The Wild Side of Dental Care

Veterinarians that provide care in zoological parks or private wildlife collections frequently encounter unique dental challenges. LafeberVet's 2014 Dental Health Month article describes the wild side of dental care, exploring dental anatomy and dental disease in a variety of mammals, from hippos and hyenas to bats and babirusas . . .

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Fowler ME, Miller RE. Zoo and Wild Animal Medicine, 5th Edition. St. Louis, MO: Saunders; 2003.

Ketz CJ. Necrobacillosis in macropods. Doctoral Thesis. University Press, Bern; 1996.

Tislerics A. Babyrousa babyrussa. Animal Diversity Web. 2000. Available at Accessed February 21, 2014.

Further Reading

Clauss M, Franz-Odendaal TA, Brasch J, et al. Tooth wear in captive giraffes (Giraffa camelopardalis): mesowear analysis classifies free-ranging specimens as browsers but captive ones as grazers. J Zoo Wildl Med 38(3):433-445, 2007.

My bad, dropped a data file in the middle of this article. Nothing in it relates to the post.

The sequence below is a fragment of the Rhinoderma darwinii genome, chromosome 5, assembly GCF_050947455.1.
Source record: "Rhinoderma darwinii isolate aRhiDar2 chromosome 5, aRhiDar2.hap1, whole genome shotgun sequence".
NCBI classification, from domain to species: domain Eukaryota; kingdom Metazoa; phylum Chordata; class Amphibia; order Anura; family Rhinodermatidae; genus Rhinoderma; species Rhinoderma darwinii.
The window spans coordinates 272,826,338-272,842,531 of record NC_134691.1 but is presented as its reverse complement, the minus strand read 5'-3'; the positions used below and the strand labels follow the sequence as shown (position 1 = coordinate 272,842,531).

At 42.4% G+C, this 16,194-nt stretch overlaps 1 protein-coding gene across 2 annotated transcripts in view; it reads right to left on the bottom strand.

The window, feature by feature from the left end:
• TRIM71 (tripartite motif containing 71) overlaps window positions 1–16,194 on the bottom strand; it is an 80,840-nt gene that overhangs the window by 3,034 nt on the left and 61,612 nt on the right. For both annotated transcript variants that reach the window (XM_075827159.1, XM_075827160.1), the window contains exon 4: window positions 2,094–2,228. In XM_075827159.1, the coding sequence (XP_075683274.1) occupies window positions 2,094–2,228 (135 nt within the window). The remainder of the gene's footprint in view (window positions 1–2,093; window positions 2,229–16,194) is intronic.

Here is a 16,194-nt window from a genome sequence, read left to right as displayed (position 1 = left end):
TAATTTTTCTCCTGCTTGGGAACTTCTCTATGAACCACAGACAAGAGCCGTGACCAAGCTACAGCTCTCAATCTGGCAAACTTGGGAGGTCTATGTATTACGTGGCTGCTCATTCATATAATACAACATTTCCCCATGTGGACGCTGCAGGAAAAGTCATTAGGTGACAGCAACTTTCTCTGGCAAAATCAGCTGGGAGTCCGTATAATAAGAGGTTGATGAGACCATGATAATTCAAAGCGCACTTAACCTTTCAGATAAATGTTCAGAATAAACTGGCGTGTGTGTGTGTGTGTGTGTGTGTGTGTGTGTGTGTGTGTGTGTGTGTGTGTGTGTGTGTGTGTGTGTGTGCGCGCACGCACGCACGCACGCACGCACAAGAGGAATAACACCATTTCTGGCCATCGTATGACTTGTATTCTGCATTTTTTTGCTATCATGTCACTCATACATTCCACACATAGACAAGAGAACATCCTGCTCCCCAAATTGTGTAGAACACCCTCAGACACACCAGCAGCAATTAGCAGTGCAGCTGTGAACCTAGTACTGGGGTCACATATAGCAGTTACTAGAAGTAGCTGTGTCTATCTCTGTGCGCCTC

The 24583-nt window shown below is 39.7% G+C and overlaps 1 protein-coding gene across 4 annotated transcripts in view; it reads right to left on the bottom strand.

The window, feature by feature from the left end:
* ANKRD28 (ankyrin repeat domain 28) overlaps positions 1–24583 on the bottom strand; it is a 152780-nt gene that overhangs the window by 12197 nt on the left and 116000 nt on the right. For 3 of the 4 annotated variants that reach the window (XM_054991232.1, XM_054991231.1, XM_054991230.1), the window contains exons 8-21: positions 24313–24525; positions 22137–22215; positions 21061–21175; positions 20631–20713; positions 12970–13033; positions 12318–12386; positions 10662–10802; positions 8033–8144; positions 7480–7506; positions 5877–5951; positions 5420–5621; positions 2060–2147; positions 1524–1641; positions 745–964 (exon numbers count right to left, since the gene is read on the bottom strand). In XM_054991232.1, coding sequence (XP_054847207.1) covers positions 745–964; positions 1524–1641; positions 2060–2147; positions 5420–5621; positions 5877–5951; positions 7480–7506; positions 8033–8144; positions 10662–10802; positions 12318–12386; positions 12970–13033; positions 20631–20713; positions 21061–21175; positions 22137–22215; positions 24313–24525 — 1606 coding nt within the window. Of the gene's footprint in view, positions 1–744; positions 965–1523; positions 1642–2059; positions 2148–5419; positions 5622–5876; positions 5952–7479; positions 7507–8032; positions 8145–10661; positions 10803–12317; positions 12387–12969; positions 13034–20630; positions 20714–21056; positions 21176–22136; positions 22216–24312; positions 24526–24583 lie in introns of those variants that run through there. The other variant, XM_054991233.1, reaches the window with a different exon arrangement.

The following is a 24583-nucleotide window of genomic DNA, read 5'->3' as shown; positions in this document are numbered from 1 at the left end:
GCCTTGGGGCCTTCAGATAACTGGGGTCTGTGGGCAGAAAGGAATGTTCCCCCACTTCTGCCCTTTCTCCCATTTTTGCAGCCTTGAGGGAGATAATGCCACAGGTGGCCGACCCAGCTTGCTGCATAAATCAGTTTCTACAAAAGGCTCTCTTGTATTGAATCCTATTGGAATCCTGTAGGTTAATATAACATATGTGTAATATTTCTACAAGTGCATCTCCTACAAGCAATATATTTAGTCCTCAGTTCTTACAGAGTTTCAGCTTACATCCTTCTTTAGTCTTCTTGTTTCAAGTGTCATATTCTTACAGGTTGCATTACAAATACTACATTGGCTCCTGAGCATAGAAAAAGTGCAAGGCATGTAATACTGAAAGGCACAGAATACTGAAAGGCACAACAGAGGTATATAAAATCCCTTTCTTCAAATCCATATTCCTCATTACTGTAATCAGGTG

Jurado OM, Clauss M, Streich WJ, Hatt JM. Irregular tooth wear and longevity in captive wild ruminants: a pilot survey of necropsy reports. J Zoo Wildl Med 39(1):69-75, 2008.

Steenkamp G, Ferguson WH, Boy SC, et al. Estimating exposed pulp lengths of tusks in the African elephant (Loxodonta africana africana). J S Afr Vet Assoc 79(1):25-30, 2008.

Steenkamp G, Ferreira SM, Bester MN. Tusklessness and tusk fractures in free-ranging African savanna elephants (Loxodonta africana). J S Afr Vet Assoc 78(2):75-80, 2007.

Todd NE. Qualitative comparison of the cranio-dental osteology of the extant elephants, Elephas maximus. Anat Rec 293(1):62-73, 2010.

To cite this page:

Ketz-Riley CJ, Pollock C. The wild side of dental care. February 11, 2014. LafeberVet website. Available at